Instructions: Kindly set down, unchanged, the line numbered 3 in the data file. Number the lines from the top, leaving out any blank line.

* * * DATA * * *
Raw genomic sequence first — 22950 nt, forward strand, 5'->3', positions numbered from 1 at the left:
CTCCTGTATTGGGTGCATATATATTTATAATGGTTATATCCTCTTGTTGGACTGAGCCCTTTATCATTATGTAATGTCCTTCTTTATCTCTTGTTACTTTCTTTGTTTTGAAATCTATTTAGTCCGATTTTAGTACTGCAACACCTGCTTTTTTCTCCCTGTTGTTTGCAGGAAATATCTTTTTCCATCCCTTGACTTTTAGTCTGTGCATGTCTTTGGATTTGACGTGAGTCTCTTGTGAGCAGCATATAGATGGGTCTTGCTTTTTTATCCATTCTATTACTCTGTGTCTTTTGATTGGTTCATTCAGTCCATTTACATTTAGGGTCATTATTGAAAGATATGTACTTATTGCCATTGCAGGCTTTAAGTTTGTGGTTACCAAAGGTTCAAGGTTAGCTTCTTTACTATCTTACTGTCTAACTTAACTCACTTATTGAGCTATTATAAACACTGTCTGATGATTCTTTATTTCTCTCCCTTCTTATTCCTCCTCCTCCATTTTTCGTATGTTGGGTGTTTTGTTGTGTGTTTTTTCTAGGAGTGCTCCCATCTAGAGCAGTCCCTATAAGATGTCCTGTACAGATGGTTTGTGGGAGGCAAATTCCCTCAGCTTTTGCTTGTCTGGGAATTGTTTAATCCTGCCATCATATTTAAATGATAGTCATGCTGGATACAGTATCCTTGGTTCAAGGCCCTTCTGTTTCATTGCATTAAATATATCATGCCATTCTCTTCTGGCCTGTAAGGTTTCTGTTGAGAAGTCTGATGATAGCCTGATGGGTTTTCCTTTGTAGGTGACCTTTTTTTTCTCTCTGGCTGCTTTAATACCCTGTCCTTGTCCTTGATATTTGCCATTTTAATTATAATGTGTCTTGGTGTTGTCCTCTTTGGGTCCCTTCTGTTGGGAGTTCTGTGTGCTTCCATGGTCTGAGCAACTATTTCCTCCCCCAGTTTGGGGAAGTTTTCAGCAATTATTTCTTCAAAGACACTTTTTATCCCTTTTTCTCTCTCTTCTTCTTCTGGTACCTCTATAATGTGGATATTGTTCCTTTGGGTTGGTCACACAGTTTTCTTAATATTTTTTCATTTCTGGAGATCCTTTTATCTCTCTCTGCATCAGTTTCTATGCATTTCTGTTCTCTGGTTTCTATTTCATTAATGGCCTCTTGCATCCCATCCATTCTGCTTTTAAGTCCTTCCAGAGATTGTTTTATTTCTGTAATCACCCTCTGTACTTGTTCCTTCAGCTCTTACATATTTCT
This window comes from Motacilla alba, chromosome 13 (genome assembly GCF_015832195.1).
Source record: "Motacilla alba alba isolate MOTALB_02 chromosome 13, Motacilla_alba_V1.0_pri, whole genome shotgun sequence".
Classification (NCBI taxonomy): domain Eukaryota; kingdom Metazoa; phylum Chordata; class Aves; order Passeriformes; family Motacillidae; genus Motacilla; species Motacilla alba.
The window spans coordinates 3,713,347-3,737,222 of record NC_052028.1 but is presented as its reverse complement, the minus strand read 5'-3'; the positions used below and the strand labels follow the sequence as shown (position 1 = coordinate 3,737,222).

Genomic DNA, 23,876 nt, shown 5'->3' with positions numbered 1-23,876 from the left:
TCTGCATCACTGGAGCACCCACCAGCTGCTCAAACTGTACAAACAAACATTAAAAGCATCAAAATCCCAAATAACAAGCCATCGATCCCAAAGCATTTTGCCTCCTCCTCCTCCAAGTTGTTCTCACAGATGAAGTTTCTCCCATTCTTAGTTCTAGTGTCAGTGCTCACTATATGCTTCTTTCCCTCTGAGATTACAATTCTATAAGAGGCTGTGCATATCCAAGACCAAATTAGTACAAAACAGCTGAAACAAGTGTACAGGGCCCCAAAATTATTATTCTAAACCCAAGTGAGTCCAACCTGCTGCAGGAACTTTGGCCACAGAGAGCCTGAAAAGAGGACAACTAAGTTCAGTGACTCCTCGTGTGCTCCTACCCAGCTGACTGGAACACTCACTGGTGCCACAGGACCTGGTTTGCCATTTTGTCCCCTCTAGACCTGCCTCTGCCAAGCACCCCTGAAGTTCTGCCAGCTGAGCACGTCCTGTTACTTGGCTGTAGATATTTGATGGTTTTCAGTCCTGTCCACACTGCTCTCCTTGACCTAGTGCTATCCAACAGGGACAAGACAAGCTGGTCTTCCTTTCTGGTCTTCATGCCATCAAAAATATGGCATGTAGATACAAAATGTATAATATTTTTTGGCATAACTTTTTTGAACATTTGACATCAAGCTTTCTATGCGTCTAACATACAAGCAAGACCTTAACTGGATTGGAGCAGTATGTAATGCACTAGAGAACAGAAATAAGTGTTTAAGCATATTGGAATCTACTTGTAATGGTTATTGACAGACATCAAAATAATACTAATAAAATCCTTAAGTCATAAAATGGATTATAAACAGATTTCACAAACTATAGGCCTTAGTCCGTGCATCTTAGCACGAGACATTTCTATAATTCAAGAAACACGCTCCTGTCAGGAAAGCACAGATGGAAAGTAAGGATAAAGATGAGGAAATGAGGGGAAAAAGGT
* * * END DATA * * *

This window comes from Motacilla alba, chromosome 13 (genome assembly GCF_015832195.1).